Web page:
Nomadland tells the story of Fern (Frances McDormand) as she joins the ranks of America’s nomads. After the economic collapse of her hometown and the earlier loss of her husband, Fern strikes out on the road in her van/home, named Vanguard. “I am houseless,” Fern says of her van, “Not homeless. There is a difference.”
Chloé Zhao (The Rider) directed and edited the film, which she adapted from the book Nomadland: Surviving America In The Twenty-First Century by Jessica Bruder. Cinematographer Joshua James Richards was the director of photography, a title he also held on Zhao’s first two features, The Rider and Songs My Brother Taught Me.
“Zhao and Richards’ visual approach on the film carries on an aesthetic they established with their 2017 film The Rider,” explains Adam Chitwood on Collider. “The movie is bathed in natural light and lingers on faces and bodies, emphasizing the humanity of the people at the story’s center. It’s gorgeous to be sure, but gorgeous with purpose – Richards’ naturalistic photography emphasizes the beauty of the American landscape, but also the beauty of the people who populate it.”
Fern’s journey in Nomadland, which was shot pre-pandemic, parallels the journey of many who struggled through 2020. As Eric Kohn wrote on IndieWire, “Intentionally or not, Nomadland reflects the essence of 2020, and it’s no surprise that the achievement comes from a filmmaker whose body of work revolves around the quest for personal satisfaction on the margins of American life. Nomadland doesn’t exactly make the case that everyone would be better off living in an RV. But it’s a vivid salute to the catharsis of moving ahead at all costs. That’s an inspiring idea in 2020, and an especially welcome one as we finally escape its clutches.”
It Will Mean Something to Me
“For me to make a film, I have to know it will mean something to me, help me grow as a person,” the director told Benjamin B from American Cinematographer. “So that becomes a very crucial thing when deciding to do a project. It doesn’t matter what genre, because filmmaking is really a way of living, and life is short.”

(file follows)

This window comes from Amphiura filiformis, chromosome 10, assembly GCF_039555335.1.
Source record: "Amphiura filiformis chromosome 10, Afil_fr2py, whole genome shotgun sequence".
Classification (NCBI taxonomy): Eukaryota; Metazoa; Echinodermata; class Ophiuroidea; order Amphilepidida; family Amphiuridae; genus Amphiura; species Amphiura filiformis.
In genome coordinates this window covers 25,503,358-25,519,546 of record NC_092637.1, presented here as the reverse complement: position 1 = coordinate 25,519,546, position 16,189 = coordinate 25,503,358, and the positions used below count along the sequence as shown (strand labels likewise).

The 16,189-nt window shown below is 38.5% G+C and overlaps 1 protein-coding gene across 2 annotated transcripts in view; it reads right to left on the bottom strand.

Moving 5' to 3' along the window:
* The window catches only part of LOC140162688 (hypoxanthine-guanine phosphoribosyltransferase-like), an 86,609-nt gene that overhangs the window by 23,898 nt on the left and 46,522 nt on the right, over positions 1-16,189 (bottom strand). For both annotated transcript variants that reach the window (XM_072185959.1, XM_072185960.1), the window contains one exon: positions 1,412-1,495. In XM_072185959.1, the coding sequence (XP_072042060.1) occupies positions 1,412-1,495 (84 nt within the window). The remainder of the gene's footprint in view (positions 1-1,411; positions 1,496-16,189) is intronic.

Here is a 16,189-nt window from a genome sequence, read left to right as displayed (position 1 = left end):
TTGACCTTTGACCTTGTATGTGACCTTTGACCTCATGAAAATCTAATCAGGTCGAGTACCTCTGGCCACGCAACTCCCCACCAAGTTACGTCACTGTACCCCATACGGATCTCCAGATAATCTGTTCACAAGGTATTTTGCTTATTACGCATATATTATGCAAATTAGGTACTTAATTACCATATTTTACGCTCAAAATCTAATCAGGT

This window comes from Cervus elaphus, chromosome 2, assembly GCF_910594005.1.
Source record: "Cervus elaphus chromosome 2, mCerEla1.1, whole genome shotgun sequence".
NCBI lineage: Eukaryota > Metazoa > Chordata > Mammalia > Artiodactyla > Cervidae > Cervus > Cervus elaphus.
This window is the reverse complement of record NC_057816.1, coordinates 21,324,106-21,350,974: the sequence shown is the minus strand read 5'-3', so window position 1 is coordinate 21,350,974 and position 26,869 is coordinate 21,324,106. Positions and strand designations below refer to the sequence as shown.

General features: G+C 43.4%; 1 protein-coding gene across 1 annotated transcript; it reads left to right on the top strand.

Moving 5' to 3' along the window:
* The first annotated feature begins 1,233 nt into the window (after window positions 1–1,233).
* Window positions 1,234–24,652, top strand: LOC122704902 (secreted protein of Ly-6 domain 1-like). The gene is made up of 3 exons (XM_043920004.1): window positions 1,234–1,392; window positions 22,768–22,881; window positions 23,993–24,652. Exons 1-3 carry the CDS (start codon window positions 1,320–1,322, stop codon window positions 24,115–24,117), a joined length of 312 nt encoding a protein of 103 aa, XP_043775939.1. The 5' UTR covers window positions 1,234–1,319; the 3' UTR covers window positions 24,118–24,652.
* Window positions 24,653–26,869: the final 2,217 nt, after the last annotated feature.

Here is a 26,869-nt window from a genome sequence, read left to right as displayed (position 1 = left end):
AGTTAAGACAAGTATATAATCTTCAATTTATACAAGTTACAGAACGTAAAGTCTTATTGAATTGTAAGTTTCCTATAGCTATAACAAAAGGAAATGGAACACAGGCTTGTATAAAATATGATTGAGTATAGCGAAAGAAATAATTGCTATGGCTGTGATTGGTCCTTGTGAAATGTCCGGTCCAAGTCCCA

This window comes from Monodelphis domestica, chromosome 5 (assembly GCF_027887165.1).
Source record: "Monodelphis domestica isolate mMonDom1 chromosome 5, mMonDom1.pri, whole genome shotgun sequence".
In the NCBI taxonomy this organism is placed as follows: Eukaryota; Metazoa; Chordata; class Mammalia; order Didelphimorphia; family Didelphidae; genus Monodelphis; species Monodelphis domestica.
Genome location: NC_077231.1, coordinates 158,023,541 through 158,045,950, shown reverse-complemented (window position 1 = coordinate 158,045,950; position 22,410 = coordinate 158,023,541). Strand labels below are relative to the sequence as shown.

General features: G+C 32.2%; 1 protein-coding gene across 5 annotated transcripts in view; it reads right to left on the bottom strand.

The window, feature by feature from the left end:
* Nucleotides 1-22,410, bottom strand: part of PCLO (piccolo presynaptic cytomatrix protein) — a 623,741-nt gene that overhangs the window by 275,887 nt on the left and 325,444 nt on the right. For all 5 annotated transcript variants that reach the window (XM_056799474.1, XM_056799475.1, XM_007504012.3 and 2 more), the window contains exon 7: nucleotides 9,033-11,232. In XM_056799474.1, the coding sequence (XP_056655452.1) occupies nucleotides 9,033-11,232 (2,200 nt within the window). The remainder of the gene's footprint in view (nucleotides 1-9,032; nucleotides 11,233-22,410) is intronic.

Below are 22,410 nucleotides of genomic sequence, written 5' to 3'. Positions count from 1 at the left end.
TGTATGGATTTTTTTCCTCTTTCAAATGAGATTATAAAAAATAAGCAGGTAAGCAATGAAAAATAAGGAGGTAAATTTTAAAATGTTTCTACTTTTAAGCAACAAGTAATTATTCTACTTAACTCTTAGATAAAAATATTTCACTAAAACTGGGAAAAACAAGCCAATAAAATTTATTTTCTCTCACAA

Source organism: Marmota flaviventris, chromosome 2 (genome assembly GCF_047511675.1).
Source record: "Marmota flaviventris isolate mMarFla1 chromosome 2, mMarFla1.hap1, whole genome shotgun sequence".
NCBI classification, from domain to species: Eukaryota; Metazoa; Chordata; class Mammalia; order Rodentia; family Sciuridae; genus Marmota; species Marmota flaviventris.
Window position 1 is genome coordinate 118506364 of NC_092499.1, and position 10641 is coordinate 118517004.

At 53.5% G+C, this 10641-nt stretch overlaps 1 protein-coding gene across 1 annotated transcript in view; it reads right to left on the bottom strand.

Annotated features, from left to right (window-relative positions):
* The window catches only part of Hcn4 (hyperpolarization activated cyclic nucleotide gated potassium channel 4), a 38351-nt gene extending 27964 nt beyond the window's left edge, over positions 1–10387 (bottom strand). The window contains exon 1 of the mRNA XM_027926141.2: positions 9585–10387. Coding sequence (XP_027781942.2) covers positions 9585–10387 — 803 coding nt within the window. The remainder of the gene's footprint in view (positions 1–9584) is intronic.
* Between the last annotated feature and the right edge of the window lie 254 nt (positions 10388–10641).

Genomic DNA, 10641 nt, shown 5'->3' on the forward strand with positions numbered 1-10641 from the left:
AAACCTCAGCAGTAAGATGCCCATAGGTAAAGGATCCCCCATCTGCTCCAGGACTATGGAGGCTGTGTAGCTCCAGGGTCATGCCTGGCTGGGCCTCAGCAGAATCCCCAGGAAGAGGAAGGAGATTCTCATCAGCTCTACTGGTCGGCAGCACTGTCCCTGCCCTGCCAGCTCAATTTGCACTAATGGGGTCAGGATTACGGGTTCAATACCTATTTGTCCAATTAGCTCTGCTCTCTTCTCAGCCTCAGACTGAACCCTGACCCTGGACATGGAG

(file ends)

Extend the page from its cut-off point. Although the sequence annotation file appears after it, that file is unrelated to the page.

As with her first two features, Zhao cast many of the actual people portrayed in the film to play themselves or versions of themselves, along with actors McDormand and David Strathairn (Good Night, and Good Luck, Matewan) in lead roles. Initially dubious, concerned about being misrepresented by outsiders, the nomads warmed to the director, who brought her experience using the real people who inspired the stories in her films as actors. Directing assistant Hannah Peterson told IndieWire, “You could see her listening to these individuals telling their stories, and then collaborating with them to fold their own narratives into the script. Chloé really allows people to choose how they want to represent themselves.”
“Sometimes people feel like they are not important enough to be in a movie,” said Mollye Asher, producer on Zhao’s three features. Asher continued, telling IndieWire “Once they meet Chloé, they open up. She makes people feel special. Chloé truly wants to hear their story and she wants them to tell it.”
The nomads of Nomadland are generally retirement-aged people, who have left behind their fixed addresses for an itinerant existence. Many, like McDormand’s Fern, have had their life savings wiped out by the Great Recession and their homes devalued when the housing bubble burst.
Charlene Swankie is one of the nomads profiled in Jessica Bruder’s book and she plays a fictionalized version of herself in the film, starring alongside McDormand. Speaking about her director, Swankie said, “At first, she was intimidating, but after getting to know her better, I understood that she was the only one seeing the bigger picture. When she asked me to do something that seemed contrary to my personality, she gently reminded me it was a story, not my real life. I thought she was amazing. I learned a great deal from watching Chloé and Frances collaborate.”
“I had actually never heard of Fran [McDormand] or seen any of her movies,” said Swankie of her co-star, but that “she reacted to me as if I were the famous movie star, and she was the adoring fan. I confessed I didn’t have a clue who she was – she didn’t take offense; she just began talking excitedly about working together. I came away feeling like I had just reconnected with a long-lost friend. I really felt more loved, wanted, and appreciated while making the film than I have ever felt in my life.”
A Symbiotic Workflow